Do you have a plan? Tomorrow night 5 local fire departments are using our farm to "simulate" a multiple department response to a major fire which requires animal evacuation. Interestingly, I was unaware that we did not have sufficient water pressure to battle a major event so I readily agreed to participate. Thus, they will be working with lots of tanker trucks, inflatable pools, tec. I will also be giving lessons on horse handling and safe evacuation to around 30 of them that have no experience with horses. They will then practice evacuating horses from their stalls, at night, with trucks and equipment nearby, emergency overhead lights flashing, extended hoses, noise and artifical lighting. So, this past week I have been updating my barn's Fire and Evacuation Plan and working with my "fire friends". We have a good plan but I wanted to share some of the actions they find really important to ensure their maximum efficiency
At your barn entrances, plain for all to see and read (multiple languages if required), should be a detailed diagram/floor plan of your barn. This diagram should identify the number of and location of every animal in the barn that requires evacuation, the location of fire extinguishers, hoses, electrical panels, etc. It should clearly show all exits (including windows) with exiting directions showing the exact location to which the horses and other animals can be safely evacauted to. For example - exit the main door turn left, 50 meters to gate, release animal and close gate. Visually it must be specific and simple - giving both visual and written instructions. Our departments require a safe contained area to put the horses be available. They will not simply release them so they can run from the danger. These directions must be precise and clear as you can basically assume many of your responding fire fighters no nothing about horses, your farm and may be working in dense, heavy smoke.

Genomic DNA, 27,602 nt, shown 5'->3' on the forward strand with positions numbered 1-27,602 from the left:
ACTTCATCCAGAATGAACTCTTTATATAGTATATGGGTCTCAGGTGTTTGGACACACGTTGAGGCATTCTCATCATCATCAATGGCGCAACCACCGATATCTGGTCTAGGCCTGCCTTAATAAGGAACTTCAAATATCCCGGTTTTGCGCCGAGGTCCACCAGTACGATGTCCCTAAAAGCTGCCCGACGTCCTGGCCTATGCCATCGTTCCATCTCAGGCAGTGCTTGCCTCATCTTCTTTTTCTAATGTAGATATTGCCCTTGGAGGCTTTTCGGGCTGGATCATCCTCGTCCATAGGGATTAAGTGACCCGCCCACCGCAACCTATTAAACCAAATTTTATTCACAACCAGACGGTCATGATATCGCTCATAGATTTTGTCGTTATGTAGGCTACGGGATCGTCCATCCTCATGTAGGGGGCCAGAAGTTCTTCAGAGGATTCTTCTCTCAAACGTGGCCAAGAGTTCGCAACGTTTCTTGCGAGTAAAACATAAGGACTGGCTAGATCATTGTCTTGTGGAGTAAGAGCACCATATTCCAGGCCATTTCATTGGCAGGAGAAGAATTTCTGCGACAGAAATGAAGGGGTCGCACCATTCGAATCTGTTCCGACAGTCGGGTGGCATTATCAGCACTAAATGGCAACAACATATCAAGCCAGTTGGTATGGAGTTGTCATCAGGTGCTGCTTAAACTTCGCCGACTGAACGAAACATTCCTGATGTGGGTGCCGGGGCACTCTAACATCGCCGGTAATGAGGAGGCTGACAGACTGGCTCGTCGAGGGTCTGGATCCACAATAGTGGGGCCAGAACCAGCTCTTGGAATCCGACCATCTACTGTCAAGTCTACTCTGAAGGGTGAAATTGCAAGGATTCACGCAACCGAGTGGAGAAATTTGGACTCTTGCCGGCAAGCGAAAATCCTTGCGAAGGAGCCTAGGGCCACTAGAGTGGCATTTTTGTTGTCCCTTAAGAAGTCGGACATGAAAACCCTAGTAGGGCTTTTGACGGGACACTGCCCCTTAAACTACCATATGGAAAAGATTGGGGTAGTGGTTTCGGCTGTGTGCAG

Make sure all stabled horses are easy to halter and ensure the horse will accept a "hood" over it's head or even a towel over it's eyes. It is a simple de-sensitizing exercise and it may be a life saver in a worst case scenario.
Make evacuation hoods available next to your posted Evac Plan. Identify what they are to be used for. Clearly identify boxes that contain Stallions, un-trained, hard-to-handle or dangerous horses (those that bite or kick). They need to know when time is of the essence.
Think about it....how will your horses react when a firefighter in full gear, (looking and sounding like Darth Vader) comes to say hello? Talk to your local fire department about your plan. Invite them to your facility and they will be happy to work with you to make it as safe and hazard free as possible. Volunteer to be an exercise location. Ask them to get to know your place and they will know exactly where to go and what they will be facing if the call ever needs to be made. Let's hope it never does.
We love firefighters here at our farm!